Bengel's exegesis frequently dwells upon rhetorical aspects of the text, and he especially notices structural parallelisms and figures of speech. The exegetical commentary is also accompanied by text-critical remarks which supplement the textual commentary of his earlier Apparatus Criticus (1734). In many places it is clear that Bengel's rhetorical analysis has played a large part in his choice of readings, so that the exegetical and critical aspects of the commentary cannot be separated. His treatment of 1 John 5:7-8, in which he defends the authenticity of the disputed Trinitarian clause, is a notable example of this, for he defends the clause quite impressively on rhetorical grounds alone.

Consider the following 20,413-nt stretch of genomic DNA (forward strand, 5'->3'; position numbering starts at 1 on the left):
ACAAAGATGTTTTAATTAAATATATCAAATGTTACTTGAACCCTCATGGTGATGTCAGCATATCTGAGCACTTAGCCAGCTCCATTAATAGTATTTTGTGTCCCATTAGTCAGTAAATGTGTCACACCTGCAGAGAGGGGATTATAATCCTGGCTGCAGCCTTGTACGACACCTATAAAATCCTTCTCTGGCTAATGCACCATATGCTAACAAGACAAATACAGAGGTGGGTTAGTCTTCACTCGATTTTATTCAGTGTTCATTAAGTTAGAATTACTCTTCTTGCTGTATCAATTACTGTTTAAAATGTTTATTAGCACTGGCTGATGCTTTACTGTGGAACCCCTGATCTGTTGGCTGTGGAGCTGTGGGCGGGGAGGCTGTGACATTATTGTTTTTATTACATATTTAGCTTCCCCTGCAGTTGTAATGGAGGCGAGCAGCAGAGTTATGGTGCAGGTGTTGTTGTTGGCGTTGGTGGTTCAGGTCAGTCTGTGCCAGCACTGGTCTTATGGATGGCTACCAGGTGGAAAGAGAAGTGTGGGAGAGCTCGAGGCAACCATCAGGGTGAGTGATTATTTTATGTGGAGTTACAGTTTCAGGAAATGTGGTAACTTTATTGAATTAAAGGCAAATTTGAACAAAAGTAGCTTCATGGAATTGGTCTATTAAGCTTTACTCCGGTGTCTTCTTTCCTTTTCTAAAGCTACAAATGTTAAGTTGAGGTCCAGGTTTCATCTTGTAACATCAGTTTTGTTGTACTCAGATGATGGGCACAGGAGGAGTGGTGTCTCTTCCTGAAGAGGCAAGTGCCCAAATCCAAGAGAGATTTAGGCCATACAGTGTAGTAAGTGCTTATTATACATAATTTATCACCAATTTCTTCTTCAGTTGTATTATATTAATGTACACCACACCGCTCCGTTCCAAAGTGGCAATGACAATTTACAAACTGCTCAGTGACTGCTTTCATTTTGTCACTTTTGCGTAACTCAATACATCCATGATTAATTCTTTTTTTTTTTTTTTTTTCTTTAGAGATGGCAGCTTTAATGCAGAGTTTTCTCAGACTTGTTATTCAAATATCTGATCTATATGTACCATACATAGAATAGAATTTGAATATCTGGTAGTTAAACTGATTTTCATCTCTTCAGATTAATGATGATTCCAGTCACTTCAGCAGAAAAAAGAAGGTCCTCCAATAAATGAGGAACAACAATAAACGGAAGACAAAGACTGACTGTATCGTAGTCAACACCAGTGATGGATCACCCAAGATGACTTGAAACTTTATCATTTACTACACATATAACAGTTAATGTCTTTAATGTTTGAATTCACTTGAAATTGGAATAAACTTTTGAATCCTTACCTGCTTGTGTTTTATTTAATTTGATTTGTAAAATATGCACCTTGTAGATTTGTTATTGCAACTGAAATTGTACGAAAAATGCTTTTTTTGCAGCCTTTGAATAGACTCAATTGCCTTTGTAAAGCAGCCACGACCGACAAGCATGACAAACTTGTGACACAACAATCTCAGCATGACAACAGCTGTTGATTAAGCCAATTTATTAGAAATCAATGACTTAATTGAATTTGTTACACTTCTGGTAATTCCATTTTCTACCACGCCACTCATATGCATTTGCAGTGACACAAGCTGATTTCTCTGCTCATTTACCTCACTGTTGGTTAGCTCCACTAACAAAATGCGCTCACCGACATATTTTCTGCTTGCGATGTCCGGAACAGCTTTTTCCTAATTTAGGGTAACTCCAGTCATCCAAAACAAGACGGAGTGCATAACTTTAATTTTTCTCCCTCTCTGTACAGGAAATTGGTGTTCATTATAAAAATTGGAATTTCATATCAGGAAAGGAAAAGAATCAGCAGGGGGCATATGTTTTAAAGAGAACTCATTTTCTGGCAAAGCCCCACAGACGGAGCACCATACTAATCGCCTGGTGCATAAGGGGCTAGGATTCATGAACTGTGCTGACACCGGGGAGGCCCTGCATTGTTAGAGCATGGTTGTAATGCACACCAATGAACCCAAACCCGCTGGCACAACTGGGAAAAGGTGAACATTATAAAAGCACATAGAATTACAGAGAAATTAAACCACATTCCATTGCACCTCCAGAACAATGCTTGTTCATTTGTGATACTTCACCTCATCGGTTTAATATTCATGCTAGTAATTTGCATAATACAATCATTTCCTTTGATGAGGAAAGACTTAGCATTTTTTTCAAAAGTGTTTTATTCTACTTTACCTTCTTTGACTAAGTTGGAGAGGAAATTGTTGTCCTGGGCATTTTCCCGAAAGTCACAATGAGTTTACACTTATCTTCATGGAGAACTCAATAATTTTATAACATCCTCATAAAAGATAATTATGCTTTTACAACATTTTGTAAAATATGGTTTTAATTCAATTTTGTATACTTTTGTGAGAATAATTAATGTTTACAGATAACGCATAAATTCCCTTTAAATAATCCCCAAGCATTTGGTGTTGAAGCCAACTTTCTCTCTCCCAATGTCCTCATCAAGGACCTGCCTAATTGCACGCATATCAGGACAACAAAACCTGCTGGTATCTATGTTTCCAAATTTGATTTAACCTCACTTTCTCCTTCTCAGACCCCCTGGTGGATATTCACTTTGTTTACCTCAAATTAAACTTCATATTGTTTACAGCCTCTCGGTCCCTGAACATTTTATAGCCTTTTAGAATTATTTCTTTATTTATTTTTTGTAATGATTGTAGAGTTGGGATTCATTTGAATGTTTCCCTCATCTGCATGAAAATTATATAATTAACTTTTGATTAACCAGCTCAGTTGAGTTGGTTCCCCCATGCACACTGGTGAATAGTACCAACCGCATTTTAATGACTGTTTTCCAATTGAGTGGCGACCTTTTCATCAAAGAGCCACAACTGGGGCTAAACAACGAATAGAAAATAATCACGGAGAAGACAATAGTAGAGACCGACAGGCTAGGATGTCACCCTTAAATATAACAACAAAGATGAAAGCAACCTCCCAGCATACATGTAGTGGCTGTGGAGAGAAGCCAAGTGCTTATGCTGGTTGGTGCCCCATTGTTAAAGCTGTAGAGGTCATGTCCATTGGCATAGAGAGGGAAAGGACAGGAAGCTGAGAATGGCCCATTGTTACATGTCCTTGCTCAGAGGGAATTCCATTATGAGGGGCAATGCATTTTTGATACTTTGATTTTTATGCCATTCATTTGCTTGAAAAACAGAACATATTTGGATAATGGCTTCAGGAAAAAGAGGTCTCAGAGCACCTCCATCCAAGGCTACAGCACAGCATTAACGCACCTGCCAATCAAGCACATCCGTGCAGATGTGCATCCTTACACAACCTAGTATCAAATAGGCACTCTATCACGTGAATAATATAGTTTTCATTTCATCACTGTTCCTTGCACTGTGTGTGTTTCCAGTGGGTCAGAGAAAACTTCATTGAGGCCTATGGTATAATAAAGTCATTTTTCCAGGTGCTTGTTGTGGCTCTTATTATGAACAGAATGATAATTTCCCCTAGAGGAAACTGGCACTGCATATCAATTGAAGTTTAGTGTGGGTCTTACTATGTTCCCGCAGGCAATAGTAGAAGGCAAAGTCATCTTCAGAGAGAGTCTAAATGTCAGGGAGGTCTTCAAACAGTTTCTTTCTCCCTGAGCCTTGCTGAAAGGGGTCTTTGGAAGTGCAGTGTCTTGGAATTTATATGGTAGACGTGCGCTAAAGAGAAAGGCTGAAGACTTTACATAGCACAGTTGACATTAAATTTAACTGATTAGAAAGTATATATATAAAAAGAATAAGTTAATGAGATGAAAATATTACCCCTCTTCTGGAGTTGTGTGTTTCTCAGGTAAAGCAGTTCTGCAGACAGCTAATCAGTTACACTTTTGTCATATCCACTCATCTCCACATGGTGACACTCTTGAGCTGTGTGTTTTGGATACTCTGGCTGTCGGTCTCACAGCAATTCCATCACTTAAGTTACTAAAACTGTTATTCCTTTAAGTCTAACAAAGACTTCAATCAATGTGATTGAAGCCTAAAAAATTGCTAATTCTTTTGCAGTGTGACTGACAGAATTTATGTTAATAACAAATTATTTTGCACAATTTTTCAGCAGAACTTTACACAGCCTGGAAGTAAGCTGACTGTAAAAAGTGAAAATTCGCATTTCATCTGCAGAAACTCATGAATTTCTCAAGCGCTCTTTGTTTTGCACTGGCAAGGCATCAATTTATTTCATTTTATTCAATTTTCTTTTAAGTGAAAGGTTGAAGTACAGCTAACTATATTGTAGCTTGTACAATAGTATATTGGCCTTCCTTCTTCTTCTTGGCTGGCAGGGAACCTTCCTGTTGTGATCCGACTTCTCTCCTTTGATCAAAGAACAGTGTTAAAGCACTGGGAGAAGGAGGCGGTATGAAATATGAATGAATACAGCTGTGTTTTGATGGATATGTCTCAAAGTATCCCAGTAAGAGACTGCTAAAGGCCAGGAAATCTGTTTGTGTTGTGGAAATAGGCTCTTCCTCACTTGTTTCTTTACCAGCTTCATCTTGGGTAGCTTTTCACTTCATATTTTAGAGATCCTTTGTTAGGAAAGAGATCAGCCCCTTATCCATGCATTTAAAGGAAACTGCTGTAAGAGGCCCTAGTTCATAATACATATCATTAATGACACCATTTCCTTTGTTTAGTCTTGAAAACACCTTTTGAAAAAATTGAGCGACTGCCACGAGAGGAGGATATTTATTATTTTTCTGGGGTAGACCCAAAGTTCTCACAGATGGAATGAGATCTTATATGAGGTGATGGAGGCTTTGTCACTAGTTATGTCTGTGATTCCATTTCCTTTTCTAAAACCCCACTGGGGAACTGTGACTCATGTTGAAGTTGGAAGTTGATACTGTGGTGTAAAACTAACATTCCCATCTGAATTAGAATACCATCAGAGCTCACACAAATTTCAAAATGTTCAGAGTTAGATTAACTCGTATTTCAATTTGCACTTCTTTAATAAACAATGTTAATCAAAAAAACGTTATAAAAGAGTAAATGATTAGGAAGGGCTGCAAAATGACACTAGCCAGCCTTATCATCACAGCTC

Like his text, Bengel's Gnomon was a great success, and was frequently reprinted after his death. John Wesley used it as the basis of his Explanatory Notes upon the New Testament (see Scanlin 1988, pp. 103-4). At length an English translation of the entire work was made: Gnomon of the New Testament by John Albert Bengel, now first translated into English. With original Notes explanatory and illustrative. Revised and edited by Rev. Andrew R. Fausset, M.A., of Trinity College, Dublin (4 vols. Edinburgh: T. & T. Clark, 1857). Title page of volume 1: Gnomon of the New Testament by John Albert Bengel, according to the edition originally brought out by his son, M. Ernest Bengel; and subsequently completed by J.C.F. Steudel. With corrections and additions from the ed. secunda of 1759. Fausset's English edition is not to be confused with the more widely available American edition, Gnomon of the New Testament, &c. by Charlton T. Lewis and Marvin R. Vincent (Philadelphia: Perkinpine & Higgins, 1864), which has recently been reprinted under the inapt title, New Testament Word Studies by John Albert Bengel, A New Translation by Charlton T. Lewis and Marvin R. Vincent (Grand Rapids: Kregel, 1971). Fausset's English edition is a faithful translation of Bengel's Gnomon, "revised" only by the addition of footnotes which give comments found in Bengel's other works; Lewis and Vincent, on the other hand, present a thorough revision, in which extracts from Bengel's remarks are attached to an entirely different critical text and discussion. Remarks of Bengel which depend upon his own text, or which for any other reason are not in accordance with the views of Lewis and Vincent, are suppressed or contradicted.